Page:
Tuberculosis can impact people of any gender and any age group. However, it can be cured with the right treatment at the right time. Image for representational purpose only. Photo Courtesy: iStock
Tuberculosis is the world's most infectious disease. Given that India may have already surpassed China to become the world's most populated country, it is not surprising to know that a considerable population in India is infected with Tuberculosis (TB). For a disease so widespread, the level of awareness is comparatively poor.
On World Tuberculosis Day, Mid-day Online approached a few health experts and doctors with some key questions most of us have about TB.
Having a strong immunity is the best way to stay protected from TB, says Dr. Pujan Parikh, consultant, pulmonary Medicine Department, Sir HN Reliance Foundation Hospital, Girgaon. He adds, although 40 per cent of India is infected with TB, only 10 per cent develop or suffer from the disease.
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What is TB?
Dr. Sanggita Checker, Consultant Chest Physician, Wockhardt Hospitals Mira Road explains that Tuberculosis or TB is a contagious infection that is known to attack one's lungs and leads to higher mortality and morbidity rates if not tackled at the right time. Mycobacterium tuberculosis is the bacteria known to cause TB.
Common Symptoms to check for
Dr. Parikh states that the symptoms are divided into two parts, the generalised and organ-specific symptoms.
The generalised symptoms include a low-grade fever that mostly develops in the evening, weight loss, loss of appetite, sweating during the night, and fatigue.
Those suffering from organ-specific or pulmonary (relating to lungs) TB complain of a persistent cough that lasts for more than 2 weeks (sometimes throwing up blood while coughing), chest pain, and difficulty in breathing.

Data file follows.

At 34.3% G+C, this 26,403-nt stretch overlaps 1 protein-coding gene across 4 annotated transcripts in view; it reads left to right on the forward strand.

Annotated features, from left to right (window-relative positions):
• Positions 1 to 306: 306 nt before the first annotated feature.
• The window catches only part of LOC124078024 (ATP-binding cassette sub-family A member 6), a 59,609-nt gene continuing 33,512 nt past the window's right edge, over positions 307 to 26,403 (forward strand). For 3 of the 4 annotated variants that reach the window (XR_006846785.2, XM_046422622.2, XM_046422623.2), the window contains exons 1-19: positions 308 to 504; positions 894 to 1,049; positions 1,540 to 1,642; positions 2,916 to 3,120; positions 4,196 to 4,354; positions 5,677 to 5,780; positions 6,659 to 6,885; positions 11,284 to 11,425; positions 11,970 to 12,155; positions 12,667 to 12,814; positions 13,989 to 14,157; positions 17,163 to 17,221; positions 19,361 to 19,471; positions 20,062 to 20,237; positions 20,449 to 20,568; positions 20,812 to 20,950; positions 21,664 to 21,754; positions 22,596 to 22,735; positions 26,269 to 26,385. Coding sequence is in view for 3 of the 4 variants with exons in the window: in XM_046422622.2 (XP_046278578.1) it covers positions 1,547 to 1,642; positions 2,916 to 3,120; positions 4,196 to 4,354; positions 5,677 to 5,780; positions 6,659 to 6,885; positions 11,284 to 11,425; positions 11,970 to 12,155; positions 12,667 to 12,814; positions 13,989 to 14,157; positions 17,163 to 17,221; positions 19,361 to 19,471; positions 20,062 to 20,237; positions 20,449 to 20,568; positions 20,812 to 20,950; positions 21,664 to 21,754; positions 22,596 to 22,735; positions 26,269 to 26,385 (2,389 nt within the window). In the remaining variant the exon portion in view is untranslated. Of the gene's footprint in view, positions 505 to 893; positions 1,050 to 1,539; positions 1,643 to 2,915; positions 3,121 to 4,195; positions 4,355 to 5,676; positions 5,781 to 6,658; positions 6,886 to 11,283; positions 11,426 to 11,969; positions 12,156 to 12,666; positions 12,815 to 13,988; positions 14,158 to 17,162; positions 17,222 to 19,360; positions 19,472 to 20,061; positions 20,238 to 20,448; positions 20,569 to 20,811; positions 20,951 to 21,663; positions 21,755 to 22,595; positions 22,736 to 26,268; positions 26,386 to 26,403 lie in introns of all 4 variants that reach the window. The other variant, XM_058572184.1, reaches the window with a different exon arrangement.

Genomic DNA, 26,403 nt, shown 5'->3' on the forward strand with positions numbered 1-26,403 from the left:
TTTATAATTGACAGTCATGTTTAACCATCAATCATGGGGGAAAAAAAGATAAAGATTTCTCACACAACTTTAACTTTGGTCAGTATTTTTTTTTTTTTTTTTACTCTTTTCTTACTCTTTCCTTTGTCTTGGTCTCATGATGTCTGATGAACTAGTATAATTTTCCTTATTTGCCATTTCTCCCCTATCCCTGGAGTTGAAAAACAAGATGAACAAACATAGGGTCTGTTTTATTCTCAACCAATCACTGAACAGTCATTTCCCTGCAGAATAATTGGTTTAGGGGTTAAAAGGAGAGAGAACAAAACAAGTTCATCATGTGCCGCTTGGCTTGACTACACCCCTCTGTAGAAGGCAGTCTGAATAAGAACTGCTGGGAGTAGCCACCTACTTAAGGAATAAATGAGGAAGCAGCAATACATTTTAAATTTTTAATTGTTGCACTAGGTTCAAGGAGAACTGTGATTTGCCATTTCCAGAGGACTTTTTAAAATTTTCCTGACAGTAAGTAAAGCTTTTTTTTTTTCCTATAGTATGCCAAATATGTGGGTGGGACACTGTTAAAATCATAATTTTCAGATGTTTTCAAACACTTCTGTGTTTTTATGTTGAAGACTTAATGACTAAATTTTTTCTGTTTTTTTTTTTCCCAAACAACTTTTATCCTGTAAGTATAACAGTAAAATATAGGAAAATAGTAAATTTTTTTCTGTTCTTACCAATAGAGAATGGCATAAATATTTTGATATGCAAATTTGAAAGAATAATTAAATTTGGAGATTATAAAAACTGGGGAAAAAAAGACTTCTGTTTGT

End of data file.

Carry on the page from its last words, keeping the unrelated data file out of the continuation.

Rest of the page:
People having these symptoms must consult a doctor.
TB is majorly an airborne disease which means the chances of transmission are high. Dr. Parikh says, "anyone suffering from TB can spread the infection at a maximum rate in the first two weeks after they develop the disease. The rate of transmission goes down significantly two weeks after starting the treatment.
Patients suffering from TB must be very careful. Using a face mask to cover the mouth is a must. Although transmission occurs through coughing, they should also avoid sharing food or the same cutlery with others during the initial stages.
To diagnose pulmonary TB, sputum (a coughed-up mix of saliva and mucus) examination and chest x-ray are the basic tests. Chest x-rays help to monitor the changes in the lungs. Doctors also take other tests like CT scans, USG, and bronchoscopy to diagnose TB.
After getting diagnosed with TB, patients must begin their treatment immediately for good results. "Tuberculosis is treated with various medications. Bacille Calmette-GuÃ©rin (BCG) is a vaccine that helps prevent severe forms of TB. To tackle Tuberculosis, one must take medication as suggested by the doctor, get enough rest, stay hydrated, and eat nutritious food," says Dr. Checker.
Dietary requirements and restrictions
Doctors stress the importance of having a nutrition and protein-rich diet which strengthens the immune system. Dr. Rohan K Aurangabadwalla, Consultant and Head Department of Pulmonary Medicine. Medicover Hospitals, Navi Mumbai says, "people must consume vegetables rich with antioxidants like Carrots, Peppers, and fruits, like Tomatoes, Blueberries, and Cherries. Guava, Gooseberry (Amla), nuts, and seeds as they contain Vitamins A, C, and E that yield great benefits for our overall health."